• Political Geography: Africa
  • Author: Bent Nørby Bonde
  • Publication Date: 07-2006
  • Content Type: Policy Brief
  • Institution: Danish Institute for International Studies
  • Abstract: Media have contributed significantly to the escalation of violent conflicts, but also have a strong potential for contributing to peace building and conflict transformation. The sooner the first steps are taken towards changing the existing media the cheaper and more efficient this process will become. The need for boosting the rapid deployment is evident.
  • Topic: Conflict Prevention, Development, Peace Studies, United Nations
  • Political Geography: Yugoslavia
  • Author: Sergey Filippov, Iornara Costa, Mariana Zanatta
  • Publication Date: 10-2006
  • Content Type: Policy Brief
  • Institution: United Nations University
  • Abstract: The growing importance attached to attracting foreign direct investment (FDI) is evidenced by the steady rise of investment promotion agencies (IPAs) worldwide, especially from the early 1990s. Since its launch in 1995, the World Association of Investment Promotion Agencies (WAIPA) has registered a growing number of members representing cities, regions, countries and free zones from all over the world: from 112 in 2002, 161 in 2004, rising to 191 members from 149 countries in 2006. According to the United Nations Conference on Trade and Development (UNCTAD) there were around 500 IPAs in more than 160 countries in 2004.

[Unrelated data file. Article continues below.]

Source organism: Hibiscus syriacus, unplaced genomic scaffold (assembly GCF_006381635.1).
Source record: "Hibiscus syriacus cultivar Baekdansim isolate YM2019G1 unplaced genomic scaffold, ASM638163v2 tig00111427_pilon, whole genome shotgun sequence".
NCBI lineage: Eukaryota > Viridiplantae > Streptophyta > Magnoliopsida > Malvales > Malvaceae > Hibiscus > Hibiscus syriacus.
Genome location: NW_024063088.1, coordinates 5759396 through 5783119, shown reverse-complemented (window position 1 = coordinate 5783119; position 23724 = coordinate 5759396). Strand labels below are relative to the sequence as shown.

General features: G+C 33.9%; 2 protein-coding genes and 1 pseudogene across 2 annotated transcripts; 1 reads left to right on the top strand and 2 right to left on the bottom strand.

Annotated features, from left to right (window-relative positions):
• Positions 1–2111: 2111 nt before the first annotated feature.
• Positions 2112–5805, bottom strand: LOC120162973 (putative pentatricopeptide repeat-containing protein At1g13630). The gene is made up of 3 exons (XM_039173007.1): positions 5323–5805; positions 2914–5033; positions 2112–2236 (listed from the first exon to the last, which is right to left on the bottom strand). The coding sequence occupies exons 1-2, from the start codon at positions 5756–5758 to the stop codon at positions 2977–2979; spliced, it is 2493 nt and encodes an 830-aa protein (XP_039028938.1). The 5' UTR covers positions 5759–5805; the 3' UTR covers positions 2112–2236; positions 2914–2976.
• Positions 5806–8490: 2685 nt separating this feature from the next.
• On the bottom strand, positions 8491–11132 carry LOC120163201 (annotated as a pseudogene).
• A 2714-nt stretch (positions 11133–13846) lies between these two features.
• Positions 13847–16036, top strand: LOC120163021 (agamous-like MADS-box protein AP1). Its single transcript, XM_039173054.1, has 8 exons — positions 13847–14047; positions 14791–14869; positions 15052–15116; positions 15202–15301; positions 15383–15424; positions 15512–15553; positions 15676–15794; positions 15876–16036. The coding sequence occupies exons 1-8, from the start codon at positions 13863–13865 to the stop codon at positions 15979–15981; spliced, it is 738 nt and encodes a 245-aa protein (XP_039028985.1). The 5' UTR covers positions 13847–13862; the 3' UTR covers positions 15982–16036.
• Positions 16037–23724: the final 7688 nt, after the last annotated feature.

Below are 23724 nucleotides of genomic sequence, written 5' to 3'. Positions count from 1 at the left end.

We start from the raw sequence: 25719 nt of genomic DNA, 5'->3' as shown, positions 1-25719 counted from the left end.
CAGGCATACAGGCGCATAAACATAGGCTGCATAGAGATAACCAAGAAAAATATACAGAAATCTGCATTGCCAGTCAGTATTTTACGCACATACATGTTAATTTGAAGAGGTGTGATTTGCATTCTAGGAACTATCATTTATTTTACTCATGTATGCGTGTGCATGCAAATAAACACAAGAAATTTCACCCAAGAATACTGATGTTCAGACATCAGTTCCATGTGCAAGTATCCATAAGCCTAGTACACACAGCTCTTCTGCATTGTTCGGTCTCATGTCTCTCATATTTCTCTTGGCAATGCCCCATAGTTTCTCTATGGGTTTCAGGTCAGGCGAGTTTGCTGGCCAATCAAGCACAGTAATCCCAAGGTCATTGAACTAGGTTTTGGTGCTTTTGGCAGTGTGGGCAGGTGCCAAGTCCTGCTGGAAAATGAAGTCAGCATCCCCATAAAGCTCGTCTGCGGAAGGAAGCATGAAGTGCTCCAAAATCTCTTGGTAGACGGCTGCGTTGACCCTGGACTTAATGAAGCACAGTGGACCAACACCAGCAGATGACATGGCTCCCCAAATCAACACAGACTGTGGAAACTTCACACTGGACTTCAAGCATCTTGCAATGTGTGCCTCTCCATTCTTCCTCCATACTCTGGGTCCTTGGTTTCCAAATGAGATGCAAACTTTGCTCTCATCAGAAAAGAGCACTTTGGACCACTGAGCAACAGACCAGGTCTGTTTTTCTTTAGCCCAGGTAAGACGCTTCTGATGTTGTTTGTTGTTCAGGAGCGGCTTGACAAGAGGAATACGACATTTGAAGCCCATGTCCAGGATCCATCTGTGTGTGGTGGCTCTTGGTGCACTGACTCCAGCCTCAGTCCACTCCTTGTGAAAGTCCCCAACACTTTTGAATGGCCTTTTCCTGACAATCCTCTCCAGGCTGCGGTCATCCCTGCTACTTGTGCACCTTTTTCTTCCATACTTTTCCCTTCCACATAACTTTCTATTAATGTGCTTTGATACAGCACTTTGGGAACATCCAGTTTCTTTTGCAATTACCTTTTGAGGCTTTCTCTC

• Topic: Foreign Policy, Development, Economics, International Trade and Finance
  • Political Geography: United Nations
  • Author: Andrs Solimano
  • Publication Date: 08-2006
  • Content Type: Policy Brief